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York Regional council, staff will set priorities at $15K retreat
Jan. 15, 2014
Lisa Queen

York Region councillors and top staff are booked to attend a three-day, closed-door retreat at King City’s Kingsbridge Conference Centre and Institute, where they will determine the priorities they want to tackle during this term of council.

Regional chairperson Wayne Emmerson estimated the cost of the “council education session” at $12,000 to $15,000, depending how many sleep over at the retreat, planned for Jan. 28 to 30 at Kingsbridge on Jane Street south of King Road.

About 40 politicians and staff will attend.

Some officials are only going for specific sessions, while councillors and commissioners are expected to attend the full program, Emmerson said.

The work day will run 9 a.m. to as late as 10 p.m. Jan. 28 and 29, while it will wrap up at about noon Jan. 30, he said.

Although the region has debt of about $2 billion, Emmerson defended the retreat as money well spent because it gives politicians and officials a chance to get away and speak freely as they establish the region’s priorities over this term of council.

It also provides an opportunity for councillors, especially new faces such as Markham Councillor Nirmala Armstrong, Georgina Mayor Margaret Quirk and Whitchurch-Stouffville Mayor Justin Altmann, to get to know each other and regional issues better, he said.

“It’s a pretty good deal for a corporation that has a $3 billion budget,” Emmerson said.

“It’s an opportunity for us to look at strategic planning for York Region for the next four years and beyond.”

The retreat, permitted under the Municipal Act, is being held in the region and will likely be the only one during this term of council, Emmerson said.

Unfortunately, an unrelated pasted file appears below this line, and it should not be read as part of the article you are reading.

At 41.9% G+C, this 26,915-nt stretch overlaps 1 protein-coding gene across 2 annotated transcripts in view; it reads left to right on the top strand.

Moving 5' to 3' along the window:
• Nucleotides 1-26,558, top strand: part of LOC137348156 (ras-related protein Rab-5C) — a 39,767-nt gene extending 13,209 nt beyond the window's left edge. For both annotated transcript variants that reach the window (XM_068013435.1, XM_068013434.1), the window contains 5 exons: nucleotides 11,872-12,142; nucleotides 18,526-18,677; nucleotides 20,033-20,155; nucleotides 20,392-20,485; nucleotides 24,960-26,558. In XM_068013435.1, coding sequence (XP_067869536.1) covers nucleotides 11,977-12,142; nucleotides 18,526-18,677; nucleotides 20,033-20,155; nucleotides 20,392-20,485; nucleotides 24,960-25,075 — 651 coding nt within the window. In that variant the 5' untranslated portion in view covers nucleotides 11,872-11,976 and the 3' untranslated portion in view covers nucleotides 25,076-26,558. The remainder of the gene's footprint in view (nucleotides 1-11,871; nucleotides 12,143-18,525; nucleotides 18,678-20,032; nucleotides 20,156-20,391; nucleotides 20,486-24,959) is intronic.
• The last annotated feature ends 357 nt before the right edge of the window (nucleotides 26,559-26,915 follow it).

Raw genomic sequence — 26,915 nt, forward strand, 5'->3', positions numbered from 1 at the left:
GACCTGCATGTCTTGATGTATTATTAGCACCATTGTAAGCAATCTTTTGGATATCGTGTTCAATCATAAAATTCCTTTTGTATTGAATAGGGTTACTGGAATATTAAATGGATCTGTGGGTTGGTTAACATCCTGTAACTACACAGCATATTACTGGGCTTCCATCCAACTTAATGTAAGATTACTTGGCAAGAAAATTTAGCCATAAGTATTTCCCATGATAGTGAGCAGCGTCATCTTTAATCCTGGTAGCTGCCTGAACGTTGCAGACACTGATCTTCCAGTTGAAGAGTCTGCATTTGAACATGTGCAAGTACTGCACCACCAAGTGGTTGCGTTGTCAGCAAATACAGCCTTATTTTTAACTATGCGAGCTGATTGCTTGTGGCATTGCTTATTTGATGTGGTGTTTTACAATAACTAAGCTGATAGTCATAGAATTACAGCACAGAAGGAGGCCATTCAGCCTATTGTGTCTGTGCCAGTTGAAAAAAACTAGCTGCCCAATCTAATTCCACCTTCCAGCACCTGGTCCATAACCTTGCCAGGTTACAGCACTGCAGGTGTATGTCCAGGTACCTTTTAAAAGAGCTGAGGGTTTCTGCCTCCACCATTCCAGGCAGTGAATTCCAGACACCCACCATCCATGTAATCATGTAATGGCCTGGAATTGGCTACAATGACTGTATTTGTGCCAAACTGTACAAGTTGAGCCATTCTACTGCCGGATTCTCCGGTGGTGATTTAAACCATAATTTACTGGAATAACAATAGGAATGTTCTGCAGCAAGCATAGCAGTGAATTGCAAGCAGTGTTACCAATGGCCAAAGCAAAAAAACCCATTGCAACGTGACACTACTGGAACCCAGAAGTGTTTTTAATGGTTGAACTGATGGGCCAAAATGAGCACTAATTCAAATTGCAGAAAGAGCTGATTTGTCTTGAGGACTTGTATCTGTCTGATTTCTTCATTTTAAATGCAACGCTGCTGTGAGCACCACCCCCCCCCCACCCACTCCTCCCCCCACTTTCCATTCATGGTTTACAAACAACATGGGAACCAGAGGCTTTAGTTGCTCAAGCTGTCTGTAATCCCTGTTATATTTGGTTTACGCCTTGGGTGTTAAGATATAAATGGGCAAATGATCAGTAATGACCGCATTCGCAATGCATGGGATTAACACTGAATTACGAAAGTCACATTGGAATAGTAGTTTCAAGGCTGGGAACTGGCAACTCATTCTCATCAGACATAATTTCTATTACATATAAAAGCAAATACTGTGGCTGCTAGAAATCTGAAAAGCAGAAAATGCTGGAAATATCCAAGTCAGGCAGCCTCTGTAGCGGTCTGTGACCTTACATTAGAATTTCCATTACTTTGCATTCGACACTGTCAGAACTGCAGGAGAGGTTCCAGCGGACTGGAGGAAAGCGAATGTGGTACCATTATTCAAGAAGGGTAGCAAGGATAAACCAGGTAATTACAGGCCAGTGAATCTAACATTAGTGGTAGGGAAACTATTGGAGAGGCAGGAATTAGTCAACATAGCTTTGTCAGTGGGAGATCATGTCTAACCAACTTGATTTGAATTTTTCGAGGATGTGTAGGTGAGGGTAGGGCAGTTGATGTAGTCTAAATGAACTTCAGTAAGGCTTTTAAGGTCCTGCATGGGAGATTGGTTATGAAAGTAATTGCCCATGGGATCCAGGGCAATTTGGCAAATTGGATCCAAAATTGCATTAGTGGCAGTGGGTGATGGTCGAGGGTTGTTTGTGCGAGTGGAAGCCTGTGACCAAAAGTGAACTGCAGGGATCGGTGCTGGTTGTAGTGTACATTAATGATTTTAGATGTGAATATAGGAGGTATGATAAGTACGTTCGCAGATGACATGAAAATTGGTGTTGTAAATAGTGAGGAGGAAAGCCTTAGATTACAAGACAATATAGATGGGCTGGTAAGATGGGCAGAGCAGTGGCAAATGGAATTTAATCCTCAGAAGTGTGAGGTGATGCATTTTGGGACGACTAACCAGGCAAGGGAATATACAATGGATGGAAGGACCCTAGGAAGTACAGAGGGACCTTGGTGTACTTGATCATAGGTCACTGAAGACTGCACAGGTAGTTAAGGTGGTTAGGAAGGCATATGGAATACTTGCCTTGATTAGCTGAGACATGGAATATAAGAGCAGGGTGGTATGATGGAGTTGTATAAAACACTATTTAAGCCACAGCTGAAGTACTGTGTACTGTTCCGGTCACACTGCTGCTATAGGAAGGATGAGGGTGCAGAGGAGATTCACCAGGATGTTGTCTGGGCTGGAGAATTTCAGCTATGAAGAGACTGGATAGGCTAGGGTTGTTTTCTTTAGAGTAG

Any issues raised at the session would have to be approved by council publicly, he said.

Councillors got a taste of the issues they will discuss during a committee meeting on Thursday at a presentation of the region’s draft strategic plan, with further issues coming forward at another presentation this Thursday.

Top concerns highlighted by councillors included ongoing challenges with reducing transportation congestion, providing affordable housing and boosting employment.

The average York Region commuter’s morning trip takes 32.1 minutes, compared to 27.8 minutes for the average Toronto commuter, 30.3 minutes for the average Peel Region commuter and 23.6 minutes for the average Durham Region commuter.

York’s number is made worse by the fact commuters are taking longer to get to their destinations, but travelling shorter distances than commuters in surrounding communities, regional chief administrative officer Bruce Macgregor said.

Based on the morning commute, it’s fair to assume York commuters are spending 64 minutes a day travelling both ways, Richmond Hill Councillor Brenda Hogg said.

“Some of the cross-town commutes (within the region) are some of the worst and we need transit to try to mitigate some of that,” she said.

Meanwhile, Vaughan Mayor Maurizio Bevilacqua, East Gwillimbury Mayor Virginia Hackson, Newmarket Councillor John Taylor and Richmond Hill Councillor Vito Spatafora called attention to the region’s lack of affordable housing, an issue that will be addressed at the retreat and, to a greater extent, at a dedicated workshop in coming months.

“I think what people fail to understand is we’re not talking about the other people. We’re talking about our own kids who won’t be able to afford homes,” said Bevilacqua, who stressed the need to go beyond discussions in favour of a practical affordable housing strategy.

Business owners will not be able to recruit the labour force they need if workers can’t afford to live here, he said.

With some communities still growing, Hackson argued it may make more sense to include affordable or social housing in new developments rather than trying to “shoehorn” it into completed communities.

“I would like to open up the possibility of taking a look at a growing place such as East Gwillimbury, where land use is readily available, but also cheaper and the idea if we put it in as a community grows, then we don’t have the NIMBY attitude that goes with it,” she said.

“I just think that is an opportunity that we could certainly take advantage of, particularly now that transportation corridors are changing and the higher densities we will be having, not just in East Gwillimbury, but in other communities as well. The public transportation will be much more available to people and that’s what they’re going to need.”

Georgina Regional Councillor Danny Wheeler and Markham Regional Councillor Joe Li called attention to the increase in the number of service jobs in the region at the expense of manufacturing jobs and the need for strong economic development initiatives.